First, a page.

To our knowledge, WASCSR took no action based upon the numerous complaints filed by students and veterans.

 Deliberately Deceiving a Federal Agency:

As detailed in a 2017 Chronicle of Higher Education news expose, Ashford deliberately attempted to circumvent – and obfuscate its circumvention of – U.S. Department of Veterans Affairs rules about state approval by the state where a school has its main campus.

To our knowledge, WASCSR took no action following this public report.

Misleading Communications to Students:

In addition, Ashford sent misleading and inaccurate email communications to its students to obfuscate its potential loss of eligibility for GI Bill benefits, outlined in our 2017 report and in a 2017 Chronicle of Higher Education news report. In both 2017 and again in 2020, Ashford failed to fully explain why some of its programs were not approved by the California State Approval Agency, which programs were not approved, and what options students had other than switching their payment option or changing to an approved program.

To our knowledge, WASCSR took no action following the news attention to, and publication of, these misleading emails.


In 2019, two whistleblowers spoke out on HBO’s Wyatt Cenac’s Problem and NBC Nightly News about illegal practices by Ashford and its parent company.  These former recruiters allege that employees are encouraged to “lie about and twist the information about…facts,” saying “whatever that agent needs to say to close that deal.” Ashford pressured one recruiter to enroll veterans “no matter what” and to keep them enrolled for at least three weeks, at which point they would become ineligible for a refund.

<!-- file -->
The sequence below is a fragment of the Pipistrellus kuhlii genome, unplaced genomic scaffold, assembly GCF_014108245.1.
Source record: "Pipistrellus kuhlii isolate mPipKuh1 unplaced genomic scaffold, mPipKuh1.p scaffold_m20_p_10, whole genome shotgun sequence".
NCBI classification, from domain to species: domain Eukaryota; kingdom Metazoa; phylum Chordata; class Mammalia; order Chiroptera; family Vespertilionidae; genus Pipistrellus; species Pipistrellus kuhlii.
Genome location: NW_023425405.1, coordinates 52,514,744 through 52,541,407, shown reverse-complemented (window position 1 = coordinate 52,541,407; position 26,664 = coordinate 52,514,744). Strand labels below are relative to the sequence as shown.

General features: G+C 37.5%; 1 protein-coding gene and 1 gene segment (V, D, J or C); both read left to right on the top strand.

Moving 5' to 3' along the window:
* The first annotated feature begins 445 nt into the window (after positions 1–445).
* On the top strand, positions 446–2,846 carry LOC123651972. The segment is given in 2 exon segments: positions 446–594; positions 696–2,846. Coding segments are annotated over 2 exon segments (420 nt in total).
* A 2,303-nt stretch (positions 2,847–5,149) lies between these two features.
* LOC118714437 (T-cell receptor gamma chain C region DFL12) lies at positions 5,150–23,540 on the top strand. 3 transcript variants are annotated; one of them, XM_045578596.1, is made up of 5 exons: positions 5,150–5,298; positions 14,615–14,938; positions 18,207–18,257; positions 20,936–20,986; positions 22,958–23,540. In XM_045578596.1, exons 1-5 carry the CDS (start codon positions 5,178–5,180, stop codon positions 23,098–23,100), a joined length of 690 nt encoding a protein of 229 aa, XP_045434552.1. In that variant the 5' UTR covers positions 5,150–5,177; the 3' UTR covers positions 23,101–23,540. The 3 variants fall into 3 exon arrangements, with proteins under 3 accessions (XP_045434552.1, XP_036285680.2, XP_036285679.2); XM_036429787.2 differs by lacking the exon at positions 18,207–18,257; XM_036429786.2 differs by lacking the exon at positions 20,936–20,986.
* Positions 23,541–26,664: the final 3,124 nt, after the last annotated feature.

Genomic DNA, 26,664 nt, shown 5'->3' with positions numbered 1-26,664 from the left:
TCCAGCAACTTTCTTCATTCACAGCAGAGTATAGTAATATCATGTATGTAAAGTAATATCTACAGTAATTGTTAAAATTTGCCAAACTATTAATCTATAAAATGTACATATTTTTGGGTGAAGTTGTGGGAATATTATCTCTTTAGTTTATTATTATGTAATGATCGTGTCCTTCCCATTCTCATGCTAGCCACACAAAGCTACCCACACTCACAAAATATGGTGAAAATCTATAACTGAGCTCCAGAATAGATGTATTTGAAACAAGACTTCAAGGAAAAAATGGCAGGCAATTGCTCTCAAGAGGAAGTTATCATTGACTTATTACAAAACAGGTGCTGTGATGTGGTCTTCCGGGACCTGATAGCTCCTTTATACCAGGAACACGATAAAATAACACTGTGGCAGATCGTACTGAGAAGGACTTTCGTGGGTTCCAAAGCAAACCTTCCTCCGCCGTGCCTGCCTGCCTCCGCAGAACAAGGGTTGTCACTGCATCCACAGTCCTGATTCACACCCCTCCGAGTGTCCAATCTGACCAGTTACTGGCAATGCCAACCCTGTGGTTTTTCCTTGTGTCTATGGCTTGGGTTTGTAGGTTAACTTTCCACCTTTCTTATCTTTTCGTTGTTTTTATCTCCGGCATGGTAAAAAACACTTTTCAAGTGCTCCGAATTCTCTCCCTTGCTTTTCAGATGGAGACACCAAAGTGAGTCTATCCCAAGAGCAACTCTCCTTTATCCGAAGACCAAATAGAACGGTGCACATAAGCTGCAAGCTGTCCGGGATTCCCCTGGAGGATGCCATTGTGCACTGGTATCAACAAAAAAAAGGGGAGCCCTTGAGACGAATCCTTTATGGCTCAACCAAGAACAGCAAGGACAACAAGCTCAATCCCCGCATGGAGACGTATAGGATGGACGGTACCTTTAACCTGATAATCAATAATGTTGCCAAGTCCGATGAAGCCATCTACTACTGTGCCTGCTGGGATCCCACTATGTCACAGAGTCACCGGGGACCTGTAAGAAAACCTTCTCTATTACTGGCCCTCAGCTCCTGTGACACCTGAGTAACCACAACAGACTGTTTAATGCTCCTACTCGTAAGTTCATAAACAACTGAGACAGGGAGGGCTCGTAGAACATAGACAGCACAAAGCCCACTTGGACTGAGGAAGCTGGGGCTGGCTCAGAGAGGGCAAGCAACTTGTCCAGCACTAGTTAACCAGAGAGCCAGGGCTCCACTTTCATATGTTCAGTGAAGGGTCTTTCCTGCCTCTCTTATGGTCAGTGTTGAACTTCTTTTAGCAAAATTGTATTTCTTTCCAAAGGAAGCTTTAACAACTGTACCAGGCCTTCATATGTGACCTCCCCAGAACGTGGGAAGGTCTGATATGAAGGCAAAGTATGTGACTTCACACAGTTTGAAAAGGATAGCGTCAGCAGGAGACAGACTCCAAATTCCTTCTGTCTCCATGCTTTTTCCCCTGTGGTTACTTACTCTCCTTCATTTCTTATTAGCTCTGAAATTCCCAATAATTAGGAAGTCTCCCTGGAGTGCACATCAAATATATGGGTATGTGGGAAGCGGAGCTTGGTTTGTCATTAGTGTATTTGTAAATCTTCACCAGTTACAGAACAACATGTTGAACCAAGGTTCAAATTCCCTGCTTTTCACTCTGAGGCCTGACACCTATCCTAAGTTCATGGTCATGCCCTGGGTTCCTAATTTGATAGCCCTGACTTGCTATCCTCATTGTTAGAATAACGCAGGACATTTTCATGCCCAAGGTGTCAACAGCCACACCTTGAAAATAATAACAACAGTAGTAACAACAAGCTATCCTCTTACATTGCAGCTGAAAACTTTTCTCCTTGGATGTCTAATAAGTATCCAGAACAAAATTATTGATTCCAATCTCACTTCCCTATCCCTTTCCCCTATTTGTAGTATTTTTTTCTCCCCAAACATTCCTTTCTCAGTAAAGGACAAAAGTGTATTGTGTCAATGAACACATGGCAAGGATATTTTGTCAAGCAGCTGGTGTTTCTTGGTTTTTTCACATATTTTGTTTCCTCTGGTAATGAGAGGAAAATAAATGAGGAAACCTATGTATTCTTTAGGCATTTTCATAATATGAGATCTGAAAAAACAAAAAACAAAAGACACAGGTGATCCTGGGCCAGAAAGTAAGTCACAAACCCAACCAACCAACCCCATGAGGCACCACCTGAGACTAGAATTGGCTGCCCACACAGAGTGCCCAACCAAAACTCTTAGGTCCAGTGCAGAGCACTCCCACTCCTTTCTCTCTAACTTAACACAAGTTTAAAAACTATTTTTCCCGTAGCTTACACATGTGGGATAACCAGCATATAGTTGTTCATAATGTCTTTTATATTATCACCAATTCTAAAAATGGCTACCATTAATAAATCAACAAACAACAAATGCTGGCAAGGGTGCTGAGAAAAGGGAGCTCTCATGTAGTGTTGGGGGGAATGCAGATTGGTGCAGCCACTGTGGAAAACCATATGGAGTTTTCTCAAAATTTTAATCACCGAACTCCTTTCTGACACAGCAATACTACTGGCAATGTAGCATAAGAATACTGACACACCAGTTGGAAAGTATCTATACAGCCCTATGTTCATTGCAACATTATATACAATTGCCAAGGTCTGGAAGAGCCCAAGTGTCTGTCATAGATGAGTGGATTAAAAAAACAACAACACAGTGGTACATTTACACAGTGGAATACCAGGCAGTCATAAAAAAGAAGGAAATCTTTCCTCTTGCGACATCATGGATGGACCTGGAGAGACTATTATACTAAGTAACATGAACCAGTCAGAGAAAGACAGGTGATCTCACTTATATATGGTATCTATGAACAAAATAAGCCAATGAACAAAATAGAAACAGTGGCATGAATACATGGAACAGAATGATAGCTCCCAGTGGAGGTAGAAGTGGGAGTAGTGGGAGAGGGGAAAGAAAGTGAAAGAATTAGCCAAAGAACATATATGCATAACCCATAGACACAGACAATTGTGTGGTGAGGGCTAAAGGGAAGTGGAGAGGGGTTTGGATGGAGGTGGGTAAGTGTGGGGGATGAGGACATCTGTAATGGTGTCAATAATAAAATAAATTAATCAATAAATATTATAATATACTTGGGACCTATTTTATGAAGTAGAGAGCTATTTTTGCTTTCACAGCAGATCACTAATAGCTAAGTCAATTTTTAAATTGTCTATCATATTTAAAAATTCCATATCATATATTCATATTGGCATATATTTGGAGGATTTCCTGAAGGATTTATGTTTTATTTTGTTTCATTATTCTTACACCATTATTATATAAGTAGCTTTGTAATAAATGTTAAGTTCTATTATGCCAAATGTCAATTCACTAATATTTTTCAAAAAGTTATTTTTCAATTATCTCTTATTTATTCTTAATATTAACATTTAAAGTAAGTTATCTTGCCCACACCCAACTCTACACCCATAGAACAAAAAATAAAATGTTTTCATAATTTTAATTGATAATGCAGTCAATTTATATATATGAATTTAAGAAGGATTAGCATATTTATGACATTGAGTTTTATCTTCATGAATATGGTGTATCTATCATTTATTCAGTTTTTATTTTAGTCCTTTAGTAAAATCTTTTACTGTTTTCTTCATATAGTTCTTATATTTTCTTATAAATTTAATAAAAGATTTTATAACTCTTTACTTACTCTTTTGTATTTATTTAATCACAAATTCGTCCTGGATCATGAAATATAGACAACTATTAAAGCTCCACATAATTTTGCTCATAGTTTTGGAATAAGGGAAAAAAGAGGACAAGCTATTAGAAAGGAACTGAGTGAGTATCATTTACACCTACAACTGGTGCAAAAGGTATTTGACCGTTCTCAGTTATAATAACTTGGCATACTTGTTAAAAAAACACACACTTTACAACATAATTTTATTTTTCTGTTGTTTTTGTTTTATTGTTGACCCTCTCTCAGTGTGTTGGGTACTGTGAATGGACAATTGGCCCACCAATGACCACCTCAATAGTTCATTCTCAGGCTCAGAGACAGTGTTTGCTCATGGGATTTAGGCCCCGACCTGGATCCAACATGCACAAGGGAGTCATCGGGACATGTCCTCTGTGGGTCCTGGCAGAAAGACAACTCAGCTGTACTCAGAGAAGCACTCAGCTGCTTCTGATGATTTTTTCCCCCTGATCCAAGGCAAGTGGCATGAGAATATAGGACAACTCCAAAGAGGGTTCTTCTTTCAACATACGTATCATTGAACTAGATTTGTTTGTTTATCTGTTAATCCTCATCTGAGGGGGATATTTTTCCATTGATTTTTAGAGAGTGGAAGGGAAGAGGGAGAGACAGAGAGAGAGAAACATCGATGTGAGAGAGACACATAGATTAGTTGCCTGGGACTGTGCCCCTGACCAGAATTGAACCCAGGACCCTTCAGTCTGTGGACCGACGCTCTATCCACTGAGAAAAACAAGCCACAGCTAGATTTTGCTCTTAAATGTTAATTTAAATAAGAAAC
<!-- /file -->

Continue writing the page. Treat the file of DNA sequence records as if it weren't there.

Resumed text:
Additional whistleblowers have brought complaints to Veterans Education Success, which were publicly shared with the Federal Trade Commission in our memorandum. A former corporate director, whose department reviewed the audio of enrollment advisors, documented “a voluminous record of compliance infractions” and “misrepresentations.” Two professors have also shared their concerns. One stated that academic freedom is stifled in favor of standardizing course content, that he was assigned to teach courses “outside his scope of competence,” and that professors are pressured to inflate grades and retain all students. The second professor was told to “do whatever it took to let students pass,” even “at the expense of their growth.”

To our knowledge, WASCSR took no action following the nationally-televised interviews of these whistleblowers and the publication of other whistleblower statements.

Law Enforcement:

The school has been the target of multiple State Attorneys General investigations – each of which was publicly reported by Zovio, yet resulted in no action by WASCSR:

  • 2017 lawsuit by California Attorney General’s Office alleging false or misleading statements and unfair and fraudulent business practices. The trial started in November of 2021 and concluded in December 2021. The judgement is still pending. “Defendants’ misconduct has not ceased,” California prosecutors told the judge.
  • 2021 settlement with the Massachusetts Attorney General’s Office requiring Zovio, the school’s former corporate owner, to pay nearly $300,000 related to allegations that Ashford unfairly imposed a one-time excessive “Technology Services Fee” on all students after six weeks of enrollment and retained the entire fee regardless of how long a student remained enrolled at the school. The Massachusetts AG’s Office also alleged the school failed to disclose material information to prospective students about its programs. Ashford publicly reported the existence of the investigation in 2014.